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It's 1930 in a European metropolis. Lisa Koslov, a young, innocent woman, is a student of piano at the city's music conservatory. She is without her mother for a few days for the first time in her life, her mother, out of town on family business, who she cannot turn to at this time for advice in dealing with the advances of an older man, who she will learn is famed composer/conductor/pianist Michael Michailow. Despite not feeling that spending time with Michael is the right thing, she is unable to fend off his advances, which he is able to manipulate to his advantage. Lisa is on a night out at a cabaret with Michael when the cabaret's aging singer, Vera Kowalska, spots Lisa and Michael in the audience, Vera who shoots Michael dead before he and Lisa can leave. At Vera's murder trial where Lisa is among the eyewitnesses testifying for the prosecution, Vera readily admits that she shot Michael, but she will not talk otherwise to defend herself by providing justifying reasons for her ...Written by
This must be the best role Kay Francis ever had - and she rises to it, giving an astonishing performance. When you first see her - in blonde wig, singing and dancing Dietrich style but half-drunk - you know you're in for something different. As the film flashes back Francis transforms into an innocent young girl, and back to the present she stands with solemn dignity, a woman all but "washed-up". You'll never forget the final moments of this film.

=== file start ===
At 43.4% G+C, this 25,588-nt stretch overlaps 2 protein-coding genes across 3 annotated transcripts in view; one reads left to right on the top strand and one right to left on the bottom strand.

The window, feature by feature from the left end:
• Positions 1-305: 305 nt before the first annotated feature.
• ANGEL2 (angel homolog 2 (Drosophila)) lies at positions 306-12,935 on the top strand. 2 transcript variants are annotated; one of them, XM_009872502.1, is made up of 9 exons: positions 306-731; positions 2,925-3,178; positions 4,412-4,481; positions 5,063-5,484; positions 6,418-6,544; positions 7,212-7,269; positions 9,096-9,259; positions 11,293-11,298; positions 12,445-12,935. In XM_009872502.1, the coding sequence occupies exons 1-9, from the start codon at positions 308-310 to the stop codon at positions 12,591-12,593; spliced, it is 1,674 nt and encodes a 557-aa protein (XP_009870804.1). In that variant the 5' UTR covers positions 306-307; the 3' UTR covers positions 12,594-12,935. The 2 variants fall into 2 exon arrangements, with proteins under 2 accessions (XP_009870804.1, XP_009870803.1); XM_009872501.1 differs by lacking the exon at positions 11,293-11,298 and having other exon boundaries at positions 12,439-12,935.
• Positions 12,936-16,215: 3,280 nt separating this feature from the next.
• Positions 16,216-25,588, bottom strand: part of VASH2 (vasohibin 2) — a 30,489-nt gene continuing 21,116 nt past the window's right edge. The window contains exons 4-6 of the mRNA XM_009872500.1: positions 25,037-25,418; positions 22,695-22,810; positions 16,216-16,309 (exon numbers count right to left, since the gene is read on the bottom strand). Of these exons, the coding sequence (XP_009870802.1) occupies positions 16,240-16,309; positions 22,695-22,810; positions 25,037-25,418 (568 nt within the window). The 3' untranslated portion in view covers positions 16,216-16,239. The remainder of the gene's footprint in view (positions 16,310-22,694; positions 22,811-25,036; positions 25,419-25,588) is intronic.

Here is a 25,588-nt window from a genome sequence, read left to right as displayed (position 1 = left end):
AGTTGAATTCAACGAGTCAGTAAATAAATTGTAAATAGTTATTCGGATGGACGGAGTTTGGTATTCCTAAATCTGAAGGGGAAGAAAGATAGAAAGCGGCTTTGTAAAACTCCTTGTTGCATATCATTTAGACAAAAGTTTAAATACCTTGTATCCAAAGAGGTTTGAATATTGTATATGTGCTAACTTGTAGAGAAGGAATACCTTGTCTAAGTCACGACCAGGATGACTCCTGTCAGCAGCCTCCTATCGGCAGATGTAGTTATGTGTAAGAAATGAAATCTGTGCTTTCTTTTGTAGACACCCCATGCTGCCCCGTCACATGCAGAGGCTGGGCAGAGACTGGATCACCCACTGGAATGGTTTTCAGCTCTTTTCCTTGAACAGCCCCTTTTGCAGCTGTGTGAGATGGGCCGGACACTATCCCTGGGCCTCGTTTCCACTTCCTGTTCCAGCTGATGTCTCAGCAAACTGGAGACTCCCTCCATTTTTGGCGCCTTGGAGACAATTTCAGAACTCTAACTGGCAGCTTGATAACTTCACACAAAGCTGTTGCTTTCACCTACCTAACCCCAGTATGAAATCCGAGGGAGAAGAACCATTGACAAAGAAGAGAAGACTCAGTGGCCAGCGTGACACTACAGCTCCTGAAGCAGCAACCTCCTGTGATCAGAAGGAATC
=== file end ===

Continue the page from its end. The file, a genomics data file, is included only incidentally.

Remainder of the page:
When Francis is not on, and it takes her a while to appear, the film is less extraordinary - but by no means bad. Jane Bryan's a bit wet, but Basil Rathbone is suitably slimy as her seducer. And there are strong performances from the wonderful Laura Hope Crews (Aunt Pitty-Pat as an opera singer) and the excellent Donald Crisp.
But it is the visual style of the piece that, coupled with Francis' performance, makes the film unforgettable. The story goes that this is a frame by frame remake of a German film called "Mazurka" starring Pola Negri. This would explain why the film looks so different to the usual Hollywood style. There are bizarre camera angles, expressionist sequences, non-realistic moments, haunting music and bizarre costume, make-up and set designs. Joe May directs with a steady hand, and Sidney Hickox's cinematography and Orry-Kelly's costumes warrant special mention.
This film deserves to be resurrected and re-assessed. It is one of the most original American films of the 1930's. It also makes me want to re-assess the career of Kay Francis, who is an actress I never warmed to before this film. See it and tell me what you think!
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